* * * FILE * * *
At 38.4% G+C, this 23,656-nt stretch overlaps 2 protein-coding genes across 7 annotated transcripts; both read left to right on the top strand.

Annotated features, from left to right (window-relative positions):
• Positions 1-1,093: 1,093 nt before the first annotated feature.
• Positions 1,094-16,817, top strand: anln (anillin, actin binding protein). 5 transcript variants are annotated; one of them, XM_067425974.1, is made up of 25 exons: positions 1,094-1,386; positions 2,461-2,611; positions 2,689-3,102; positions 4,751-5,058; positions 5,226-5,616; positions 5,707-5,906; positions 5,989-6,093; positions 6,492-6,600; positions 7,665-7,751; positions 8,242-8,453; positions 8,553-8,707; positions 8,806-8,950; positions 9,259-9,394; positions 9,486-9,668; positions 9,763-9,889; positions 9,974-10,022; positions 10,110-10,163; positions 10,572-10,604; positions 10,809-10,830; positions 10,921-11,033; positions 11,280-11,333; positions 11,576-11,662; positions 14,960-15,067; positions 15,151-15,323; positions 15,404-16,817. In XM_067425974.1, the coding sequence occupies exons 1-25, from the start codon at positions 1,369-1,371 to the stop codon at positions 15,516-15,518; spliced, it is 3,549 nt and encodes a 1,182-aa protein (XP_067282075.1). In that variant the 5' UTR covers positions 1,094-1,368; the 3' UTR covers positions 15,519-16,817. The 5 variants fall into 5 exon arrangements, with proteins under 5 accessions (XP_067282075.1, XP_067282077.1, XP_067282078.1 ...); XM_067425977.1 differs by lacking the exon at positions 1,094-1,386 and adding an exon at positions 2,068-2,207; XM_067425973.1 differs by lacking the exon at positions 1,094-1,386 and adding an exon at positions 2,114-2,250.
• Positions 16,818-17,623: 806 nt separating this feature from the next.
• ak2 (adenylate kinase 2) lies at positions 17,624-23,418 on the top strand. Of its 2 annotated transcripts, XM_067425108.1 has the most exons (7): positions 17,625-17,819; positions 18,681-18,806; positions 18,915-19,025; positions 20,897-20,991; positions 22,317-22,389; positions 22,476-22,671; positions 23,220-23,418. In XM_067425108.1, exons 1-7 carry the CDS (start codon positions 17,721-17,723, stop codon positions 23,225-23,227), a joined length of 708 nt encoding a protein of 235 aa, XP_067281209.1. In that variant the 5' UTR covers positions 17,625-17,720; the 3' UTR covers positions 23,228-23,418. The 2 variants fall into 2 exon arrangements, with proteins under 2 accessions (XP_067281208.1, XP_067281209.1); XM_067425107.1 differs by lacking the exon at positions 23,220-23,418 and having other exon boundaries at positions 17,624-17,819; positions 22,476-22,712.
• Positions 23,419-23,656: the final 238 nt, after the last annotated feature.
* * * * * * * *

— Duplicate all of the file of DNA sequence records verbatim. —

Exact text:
At 38.4% G+C, this 23,656-nt stretch overlaps 2 protein-coding genes across 7 annotated transcripts; both read left to right on the top strand.

Annotated features, from left to right (window-relative positions):
• Positions 1-1,093: 1,093 nt before the first annotated feature.
• Positions 1,094-16,817, top strand: anln (anillin, actin binding protein). 5 transcript variants are annotated; one of them, XM_067425974.1, is made up of 25 exons: positions 1,094-1,386; positions 2,461-2,611; positions 2,689-3,102; positions 4,751-5,058; positions 5,226-5,616; positions 5,707-5,906; positions 5,989-6,093; positions 6,492-6,600; positions 7,665-7,751; positions 8,242-8,453; positions 8,553-8,707; positions 8,806-8,950; positions 9,259-9,394; positions 9,486-9,668; positions 9,763-9,889; positions 9,974-10,022; positions 10,110-10,163; positions 10,572-10,604; positions 10,809-10,830; positions 10,921-11,033; positions 11,280-11,333; positions 11,576-11,662; positions 14,960-15,067; positions 15,151-15,323; positions 15,404-16,817. In XM_067425974.1, the coding sequence occupies exons 1-25, from the start codon at positions 1,369-1,371 to the stop codon at positions 15,516-15,518; spliced, it is 3,549 nt and encodes a 1,182-aa protein (XP_067282075.1). In that variant the 5' UTR covers positions 1,094-1,368; the 3' UTR covers positions 15,519-16,817. The 5 variants fall into 5 exon arrangements, with proteins under 5 accessions (XP_067282075.1, XP_067282077.1, XP_067282078.1 ...); XM_067425977.1 differs by lacking the exon at positions 1,094-1,386 and adding an exon at positions 2,068-2,207; XM_067425973.1 differs by lacking the exon at positions 1,094-1,386 and adding an exon at positions 2,114-2,250.
• Positions 16,818-17,623: 806 nt separating this feature from the next.
• ak2 (adenylate kinase 2) lies at positions 17,624-23,418 on the top strand. Of its 2 annotated transcripts, XM_067425108.1 has the most exons (7): positions 17,625-17,819; positions 18,681-18,806; positions 18,915-19,025; positions 20,897-20,991; positions 22,317-22,389; positions 22,476-22,671; positions 23,220-23,418. In XM_067425108.1, exons 1-7 carry the CDS (start codon positions 17,721-17,723, stop codon positions 23,225-23,227), a joined length of 708 nt encoding a protein of 235 aa, XP_067281209.1. In that variant the 5' UTR covers positions 17,625-17,720; the 3' UTR covers positions 23,228-23,418. The 2 variants fall into 2 exon arrangements, with proteins under 2 accessions (XP_067281208.1, XP_067281209.1); XM_067425107.1 differs by lacking the exon at positions 23,220-23,418 and having other exon boundaries at positions 17,624-17,819; positions 22,476-22,712.
• Positions 23,419-23,656: the final 238 nt, after the last annotated feature.